In February 2013, Yahoo’s new chief executive, Marissa Mayer, ­announced that the company was eliminating its full-time work-from-home policy because she wanted her employees to interact more closely. There was an explosion of criticism as columnists and commentators decried her move, claiming it was particularly hostile to working mothers. ...

... Would it shock you to learn that about a week after Mayer’s headline-grabbing corporate policy shift, the chief executive of Best Buy, Hubert Joly, made the same change? And that it attracted only a fraction of the attention? Although one can argue about the merits of telecommuting, the ­responses to the two executive orders were telling. “For making the same judgment call,” Huston writes, “a male C.E.O. drew some sidelong glances for a few months, but a female C.E.O. drew extensive scrutiny and censure for years.”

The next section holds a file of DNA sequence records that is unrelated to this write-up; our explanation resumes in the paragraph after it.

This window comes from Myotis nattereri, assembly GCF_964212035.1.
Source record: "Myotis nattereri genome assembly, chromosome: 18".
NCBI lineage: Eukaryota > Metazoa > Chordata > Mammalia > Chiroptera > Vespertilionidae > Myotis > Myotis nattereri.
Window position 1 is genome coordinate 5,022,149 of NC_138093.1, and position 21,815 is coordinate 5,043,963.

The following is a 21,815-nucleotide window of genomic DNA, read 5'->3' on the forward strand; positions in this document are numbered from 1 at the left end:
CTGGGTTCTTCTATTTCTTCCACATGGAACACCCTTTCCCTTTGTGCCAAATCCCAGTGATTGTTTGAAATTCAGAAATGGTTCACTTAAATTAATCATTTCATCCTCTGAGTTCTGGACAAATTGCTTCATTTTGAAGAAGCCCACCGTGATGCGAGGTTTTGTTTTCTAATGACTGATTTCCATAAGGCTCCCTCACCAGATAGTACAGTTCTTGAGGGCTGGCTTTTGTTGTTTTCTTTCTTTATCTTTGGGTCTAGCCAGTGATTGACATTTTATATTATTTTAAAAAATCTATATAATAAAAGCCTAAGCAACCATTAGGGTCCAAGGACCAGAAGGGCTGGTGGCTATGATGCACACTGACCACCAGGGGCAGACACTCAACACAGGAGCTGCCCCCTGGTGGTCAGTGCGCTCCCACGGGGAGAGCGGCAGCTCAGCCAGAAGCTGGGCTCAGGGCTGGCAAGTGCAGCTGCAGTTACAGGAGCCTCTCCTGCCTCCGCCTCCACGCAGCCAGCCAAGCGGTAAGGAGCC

-- via ‘How Women Decide,’ by Therese Huston - The New York Times


Bob Woodward's Problems With Hillary Clinton Definitely Aren't Sexist, No Sir